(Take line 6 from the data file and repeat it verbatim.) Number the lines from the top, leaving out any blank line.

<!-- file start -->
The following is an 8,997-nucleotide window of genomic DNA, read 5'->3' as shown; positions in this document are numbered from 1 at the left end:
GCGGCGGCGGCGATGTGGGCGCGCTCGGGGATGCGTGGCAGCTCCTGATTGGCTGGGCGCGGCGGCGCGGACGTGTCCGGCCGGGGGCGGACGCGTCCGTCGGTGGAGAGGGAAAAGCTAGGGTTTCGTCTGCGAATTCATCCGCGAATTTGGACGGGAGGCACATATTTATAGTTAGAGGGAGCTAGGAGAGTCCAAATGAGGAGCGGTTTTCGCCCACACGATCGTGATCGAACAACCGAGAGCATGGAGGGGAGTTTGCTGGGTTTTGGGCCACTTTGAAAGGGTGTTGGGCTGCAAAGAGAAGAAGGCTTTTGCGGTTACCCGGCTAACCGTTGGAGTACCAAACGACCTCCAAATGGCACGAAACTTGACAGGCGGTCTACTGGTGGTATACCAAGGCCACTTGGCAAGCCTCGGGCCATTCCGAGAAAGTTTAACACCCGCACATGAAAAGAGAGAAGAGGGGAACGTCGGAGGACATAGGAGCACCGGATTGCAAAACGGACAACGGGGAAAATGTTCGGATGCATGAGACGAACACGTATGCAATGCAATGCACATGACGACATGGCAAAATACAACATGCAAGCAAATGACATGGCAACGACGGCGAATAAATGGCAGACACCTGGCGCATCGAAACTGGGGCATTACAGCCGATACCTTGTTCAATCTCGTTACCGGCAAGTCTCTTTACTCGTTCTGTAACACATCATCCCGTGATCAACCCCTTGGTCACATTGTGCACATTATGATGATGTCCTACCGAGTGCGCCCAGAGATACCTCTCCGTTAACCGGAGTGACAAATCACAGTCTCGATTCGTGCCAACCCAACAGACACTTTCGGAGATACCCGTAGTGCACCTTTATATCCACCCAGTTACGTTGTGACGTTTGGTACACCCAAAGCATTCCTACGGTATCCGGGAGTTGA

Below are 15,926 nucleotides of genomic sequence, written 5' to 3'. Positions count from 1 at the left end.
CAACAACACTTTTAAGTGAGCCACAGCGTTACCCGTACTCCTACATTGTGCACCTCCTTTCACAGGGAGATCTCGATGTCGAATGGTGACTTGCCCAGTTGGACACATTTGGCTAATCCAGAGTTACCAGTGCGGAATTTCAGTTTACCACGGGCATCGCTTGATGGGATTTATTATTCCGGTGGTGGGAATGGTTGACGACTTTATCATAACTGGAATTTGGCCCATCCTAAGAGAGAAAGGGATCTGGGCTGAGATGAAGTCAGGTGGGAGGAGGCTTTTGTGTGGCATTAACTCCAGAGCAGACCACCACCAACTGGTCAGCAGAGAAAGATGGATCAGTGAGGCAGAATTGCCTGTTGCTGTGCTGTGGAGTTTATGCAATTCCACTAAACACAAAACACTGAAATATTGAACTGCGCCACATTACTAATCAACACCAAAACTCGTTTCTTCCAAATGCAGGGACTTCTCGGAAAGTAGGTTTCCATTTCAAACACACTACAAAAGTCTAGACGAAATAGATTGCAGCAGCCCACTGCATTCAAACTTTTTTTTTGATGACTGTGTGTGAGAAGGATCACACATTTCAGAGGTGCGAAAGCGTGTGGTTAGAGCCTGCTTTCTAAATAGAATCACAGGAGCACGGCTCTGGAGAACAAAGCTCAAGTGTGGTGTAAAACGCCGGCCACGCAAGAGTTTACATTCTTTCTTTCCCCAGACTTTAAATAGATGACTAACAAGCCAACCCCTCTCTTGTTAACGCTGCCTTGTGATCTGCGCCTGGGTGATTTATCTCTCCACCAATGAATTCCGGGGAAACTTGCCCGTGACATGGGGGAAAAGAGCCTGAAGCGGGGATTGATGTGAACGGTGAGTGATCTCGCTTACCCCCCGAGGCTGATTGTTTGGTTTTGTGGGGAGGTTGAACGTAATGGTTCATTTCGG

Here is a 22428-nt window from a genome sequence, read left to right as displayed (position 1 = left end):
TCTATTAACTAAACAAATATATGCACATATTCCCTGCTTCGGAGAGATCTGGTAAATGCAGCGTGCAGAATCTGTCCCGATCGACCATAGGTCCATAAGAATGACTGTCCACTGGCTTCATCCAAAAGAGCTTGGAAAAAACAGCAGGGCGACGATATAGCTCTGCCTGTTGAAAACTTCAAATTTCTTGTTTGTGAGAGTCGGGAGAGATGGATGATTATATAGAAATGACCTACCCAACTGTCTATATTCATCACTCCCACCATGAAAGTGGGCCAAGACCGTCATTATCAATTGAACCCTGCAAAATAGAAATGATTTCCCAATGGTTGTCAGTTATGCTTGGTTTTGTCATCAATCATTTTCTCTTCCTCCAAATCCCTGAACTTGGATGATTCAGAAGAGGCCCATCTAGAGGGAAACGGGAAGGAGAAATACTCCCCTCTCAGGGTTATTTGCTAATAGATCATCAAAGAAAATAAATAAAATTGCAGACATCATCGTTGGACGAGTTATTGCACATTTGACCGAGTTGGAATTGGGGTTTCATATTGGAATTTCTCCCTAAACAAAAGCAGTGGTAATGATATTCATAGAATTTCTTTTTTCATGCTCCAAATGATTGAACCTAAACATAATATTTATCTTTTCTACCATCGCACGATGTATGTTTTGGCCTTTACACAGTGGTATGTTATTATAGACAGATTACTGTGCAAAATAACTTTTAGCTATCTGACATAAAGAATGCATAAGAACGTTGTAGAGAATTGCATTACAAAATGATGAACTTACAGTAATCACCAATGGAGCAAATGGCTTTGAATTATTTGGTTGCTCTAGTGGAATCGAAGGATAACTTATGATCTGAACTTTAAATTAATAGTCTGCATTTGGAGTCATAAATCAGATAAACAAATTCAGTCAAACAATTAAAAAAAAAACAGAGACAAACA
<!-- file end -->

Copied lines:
TCTATTAACTAAACAAATATATGCACATATTCCCTGCTTCGGAGAGATCTGGTAAATGCAGCGTGCAGAATCTGTCCCGATCGACCATAGGTCCATAAGAATGACTGTCCACTGGCTTCATCCAAAAGAGCTTGGAAAAAACAGCAGGGCGACGATATAGCTCTGCCTGTTGAAAACTTCAAATTTCTTGTTTGTGAGAGTCGGGAGAGATGGATGATTATATAGAAATGACCTACCCAACTGTCTATATTCATCACTCCCACCATGAAAGTGGGCCAAGACCGTCATTATCAATTGAACCCTGCAAAATAGAAATGATTTCCCAATGGTTGTCAGTTATGCTTGGTTTTGTCATCAATCATTTTCTCTTCCTCCAAATCCCTGAACTTGGATGATTCAGAAGAGGCCCATCTAGAGGGAAACGGGAAGGAGAAATACTCCCCTCTCAGGGTTATTTGCTAATAGATCATCAAAGAAAATAAATAAAATTGCAGACATCATCGTTGGACGAGTTATTGCACATTTGACCGAGTTGGAATTGGGGTTTCATATTGGAATTTCTCCCTAAACAAAAGCAGTGGTAATGATATTCATAGAATTTCTTTTTTCATGCTCCAAATGATTGAACCTAAACATAATATTTATCTTTTCTACCATCGCACGATGTATGTTTTGGCCTTTACACAGTGGTATGTTATTATAGACAGATTACTGTGCAAAATAACTTTTAGCTATCTGACATAAAGAATGCATAAGAACGTTGTAGAGAATTGCATTACAAAATGATGAACTTACAGTAATCACCAATGGAGCAAATGGCTTTGAATTATTTGGTTGCTCTAGTGGAATCGAAGGATAACTTATGATCTGAACTTTAAATTAATAGTCTGCATTTGGAGTCATAAATCAGATAAACAAATTCAGTCAAACAATTAAAAAAAAAACAGAGACAAACA